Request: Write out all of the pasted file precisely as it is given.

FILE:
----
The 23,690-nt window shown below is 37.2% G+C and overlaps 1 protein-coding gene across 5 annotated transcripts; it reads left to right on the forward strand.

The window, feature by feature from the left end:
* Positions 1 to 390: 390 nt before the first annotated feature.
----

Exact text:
The 23,690-nt window shown below is 37.2% G+C and overlaps 1 protein-coding gene across 5 annotated transcripts; it reads left to right on the forward strand.

The window, feature by feature from the left end:
* Positions 1 to 390: 390 nt before the first annotated feature.